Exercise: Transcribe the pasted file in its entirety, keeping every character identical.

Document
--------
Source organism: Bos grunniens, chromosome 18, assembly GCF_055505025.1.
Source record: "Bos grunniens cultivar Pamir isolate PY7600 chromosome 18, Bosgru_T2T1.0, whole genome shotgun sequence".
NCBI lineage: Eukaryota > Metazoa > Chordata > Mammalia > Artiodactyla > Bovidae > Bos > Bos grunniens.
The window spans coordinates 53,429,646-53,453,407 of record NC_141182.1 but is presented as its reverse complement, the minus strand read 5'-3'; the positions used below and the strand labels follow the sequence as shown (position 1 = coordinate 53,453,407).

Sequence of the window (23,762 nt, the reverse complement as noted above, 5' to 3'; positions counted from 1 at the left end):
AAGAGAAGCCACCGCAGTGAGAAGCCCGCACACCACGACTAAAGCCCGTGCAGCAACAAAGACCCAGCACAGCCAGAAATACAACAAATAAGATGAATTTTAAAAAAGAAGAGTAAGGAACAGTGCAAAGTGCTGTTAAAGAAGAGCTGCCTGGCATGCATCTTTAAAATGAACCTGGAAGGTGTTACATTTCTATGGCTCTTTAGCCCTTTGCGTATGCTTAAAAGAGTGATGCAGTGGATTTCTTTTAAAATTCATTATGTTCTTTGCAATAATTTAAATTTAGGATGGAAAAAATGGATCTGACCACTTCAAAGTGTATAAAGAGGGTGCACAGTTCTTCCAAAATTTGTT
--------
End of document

Source organism: Bos grunniens, chromosome 18, assembly GCF_055505025.1.
Source record: "Bos grunniens cultivar Pamir isolate PY7600 chromosome 18, Bosgru_T2T1.0, whole genome shotgun sequence".
NCBI lineage: Eukaryota > Metazoa > Chordata > Mammalia > Artiodactyla > Bovidae > Bos > Bos grunniens.
The window spans coordinates 53,429,646-53,453,407 of record NC_141182.1 but is presented as its reverse complement, the minus strand read 5'-3'; the positions used below and the strand labels follow the sequence as shown (position 1 = coordinate 53,453,407).

Sequence of the window (23,762 nt, the reverse complement as noted above, 5' to 3'; positions counted from 1 at the left end):
AAGAGAAGCCACCGCAGTGAGAAGCCCGCACACCACGACTAAAGCCCGTGCAGCAACAAAGACCCAGCACAGCCAGAAATACAACAAATAAGATGAATTTTAAAAAAGAAGAGTAAGGAACAGTGCAAAGTGCTGTTAAAGAAGAGCTGCCTGGCATGCATCTTTAAAATGAACCTGGAAGGTGTTACATTTCTATGGCTCTTTAGCCCTTTGCGTATGCTTAAAAGAGTGATGCAGTGGATTTCTTTTAAAATTCATTATGTTCTTTGCAATAATTTAAATTTAGGATGGAAAAAATGGATCTGACCACTTCAAAGTGTATAAAGAGGGTGCACAGTTCTTCCAAAATTTGTT